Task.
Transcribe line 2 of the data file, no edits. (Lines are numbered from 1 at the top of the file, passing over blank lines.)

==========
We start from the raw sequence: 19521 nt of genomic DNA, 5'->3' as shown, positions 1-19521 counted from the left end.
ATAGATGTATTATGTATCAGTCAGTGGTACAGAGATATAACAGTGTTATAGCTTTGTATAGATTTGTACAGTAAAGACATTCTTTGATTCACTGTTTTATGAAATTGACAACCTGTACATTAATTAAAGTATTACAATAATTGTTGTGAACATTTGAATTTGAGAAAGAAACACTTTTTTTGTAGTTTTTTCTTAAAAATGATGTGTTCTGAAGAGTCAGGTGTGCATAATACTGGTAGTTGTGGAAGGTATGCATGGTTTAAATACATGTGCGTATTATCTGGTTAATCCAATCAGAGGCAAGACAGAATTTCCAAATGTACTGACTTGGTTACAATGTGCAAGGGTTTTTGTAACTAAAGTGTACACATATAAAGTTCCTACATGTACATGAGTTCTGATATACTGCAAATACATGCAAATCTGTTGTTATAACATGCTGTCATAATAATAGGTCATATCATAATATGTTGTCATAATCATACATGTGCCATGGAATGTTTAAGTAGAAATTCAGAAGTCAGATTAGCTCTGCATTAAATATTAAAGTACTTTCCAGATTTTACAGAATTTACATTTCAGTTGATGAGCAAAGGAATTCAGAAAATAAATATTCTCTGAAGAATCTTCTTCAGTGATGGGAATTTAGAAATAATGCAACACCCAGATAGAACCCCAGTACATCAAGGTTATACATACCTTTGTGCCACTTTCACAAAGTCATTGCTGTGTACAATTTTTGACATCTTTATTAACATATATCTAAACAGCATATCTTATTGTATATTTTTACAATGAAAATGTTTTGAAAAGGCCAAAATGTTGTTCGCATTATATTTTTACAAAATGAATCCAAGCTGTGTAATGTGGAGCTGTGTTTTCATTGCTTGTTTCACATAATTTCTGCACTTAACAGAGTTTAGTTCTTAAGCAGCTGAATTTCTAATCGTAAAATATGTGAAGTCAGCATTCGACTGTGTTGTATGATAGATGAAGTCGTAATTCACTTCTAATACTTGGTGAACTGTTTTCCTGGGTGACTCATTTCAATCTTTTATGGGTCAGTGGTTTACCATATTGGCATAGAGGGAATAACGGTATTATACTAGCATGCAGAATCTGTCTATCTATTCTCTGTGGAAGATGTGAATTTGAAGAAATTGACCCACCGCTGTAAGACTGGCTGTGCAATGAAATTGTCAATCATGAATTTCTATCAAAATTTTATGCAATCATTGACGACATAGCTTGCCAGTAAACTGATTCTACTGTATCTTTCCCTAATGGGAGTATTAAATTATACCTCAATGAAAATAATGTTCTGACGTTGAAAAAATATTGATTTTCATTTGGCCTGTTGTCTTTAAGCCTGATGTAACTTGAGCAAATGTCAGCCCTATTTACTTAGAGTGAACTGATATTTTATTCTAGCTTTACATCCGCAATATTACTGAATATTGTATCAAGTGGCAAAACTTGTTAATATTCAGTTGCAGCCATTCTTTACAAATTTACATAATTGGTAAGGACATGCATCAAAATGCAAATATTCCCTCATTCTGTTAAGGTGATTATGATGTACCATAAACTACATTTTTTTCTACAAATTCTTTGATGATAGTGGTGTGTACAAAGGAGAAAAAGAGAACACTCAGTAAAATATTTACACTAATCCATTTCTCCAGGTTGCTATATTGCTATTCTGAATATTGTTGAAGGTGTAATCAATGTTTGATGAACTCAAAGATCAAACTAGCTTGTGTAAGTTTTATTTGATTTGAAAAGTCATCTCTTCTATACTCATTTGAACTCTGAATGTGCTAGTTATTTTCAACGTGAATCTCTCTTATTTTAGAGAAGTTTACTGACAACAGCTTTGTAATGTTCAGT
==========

ATAGATGTATTATGTATCAGTCAGTGGTACAGAGATATAACAGTGTTATAGCTTTGTATAGATTTGTACAGTAAAGACATTCTTTGATTCACTGTTTTATGAAATTGACAACCTGTACATTAATTAAAGTATTACAATAATTGTTGTGAACATTTGAATTTGAGAAAGAAACACTTTTTTTGTAGTTTTTTCTTAAAAATGATGTGTTCTGAAGAGTCAGGTGTGCATAATACTGGTAGTTGTGGAAGGTATGCATGGTTTAAATACATGTGCGTATTATCTGGTTAATCCAATCAGAGGCAAGACAGAATTTCCAAATGTACTGACTTGGTTACAATGTGCAAGGGTTTTTGTAACTAAAGTGTACACATATAAAGTTCCTACATGTACATGAGTTCTGATATACTGCAAATACATGCAAATCTGTTGTTATAACATGCTGTCATAATAATAGGTCATATCATAATATGTTGTCATAATCATACATGTGCCATGGAATGTTTAAGTAGAAATTCAGAAGTCAGATTAGCTCTGCATTAAATATTAAAGTACTTTCCAGATTTTACAGAATTTACATTTCAGTTGATGAGCAAAGGAATTCAGAAAATAAATATTCTCTGAAGAATCTTCTTCAGTGATGGGAATTTAGAAATAATGCAACACCCAGATAGAACCCCAGTACATCAAGGTTATACATACCTTTGTGCCACTTTCACAAAGTCATTGCTGTGTACAATTTTTGACATCTTTATTAACATATATCTAAACAGCATATCTTATTGTATATTTTTACAATGAAAATGTTTTGAAAAGGCCAAAATGTTGTTCGCATTATATTTTTACAAAATGAATCCAAGCTGTGTAATGTGGAGCTGTGTTTTCATTGCTTGTTTCACATAATTTCTGCACTTAACAGAGTTTAGTTCTTAAGCAGCTGAATTTCTAATCGTAAAATATGTGAAGTCAGCATTCGACTGTGTTGTATGATAGATGAAGTCGTAATTCACTTCTAATACTTGGTGAACTGTTTTCCTGGGTGACTCATTTCAATCTTTTATGGGTCAGTGGTTTACCATATTGGCATAGAGGGAATAACGGTATTATACTAGCATGCAGAATCTGTCTATCTATTCTCTGTGGAAGATGTGAATTTGAAGAAATTGACCCACCGCTGTAAGACTGGCTGTGCAATGAAATTGTCAATCATGAATTTCTATCAAAATTTTATGCAATCATTGACGACATAGCTTGCCAGTAAACTGATTCTACTGTATCTTTCCCTAATGGGAGTATTAAATTATACCTCAATGAAAATAATGTTCTGACGTTGAAAAAATATTGATTTTCATTTGGCCTGTTGTCTTTAAGCCTGATGTAACTTGAGCAAATGTCAGCCCTATTTACTTAGAGTGAACTGATATTTTATTCTAGCTTTACATCCGCAATATTACTGAATATTGTATCAAGTGGCAAAACTTGTTAATATTCAGTTGCAGCCATTCTTTACAAATTTACATAATTGGTAAGGACATGCATCAAAATGCAAATATTCCCTCATTCTGTTAAGGTGATTATGATGTACCATAAACTACATTTTTTTCTACAAATTCTTTGATGATAGTGGTGTGTACAAAGGAGAAAAAGAGAACACTCAGTAAAATATTTACACTAATCCATTTCTCCAGGTTGCTATATTGCTATTCTGAATATTGTTGAAGGTGTAATCAATGTTTGATGAACTCAAAGATCAAACTAGCTTGTGTAAGTTTTATTTGATTTGAAAAGTCATCTCTTCTATACTCATTTGAACTCTGAATGTGCTAGTTATTTTCAACGTGAATCTCTCTTATTTTAGAGAAGTTTACTGACAACAGCTTTGTAATGTTCAGT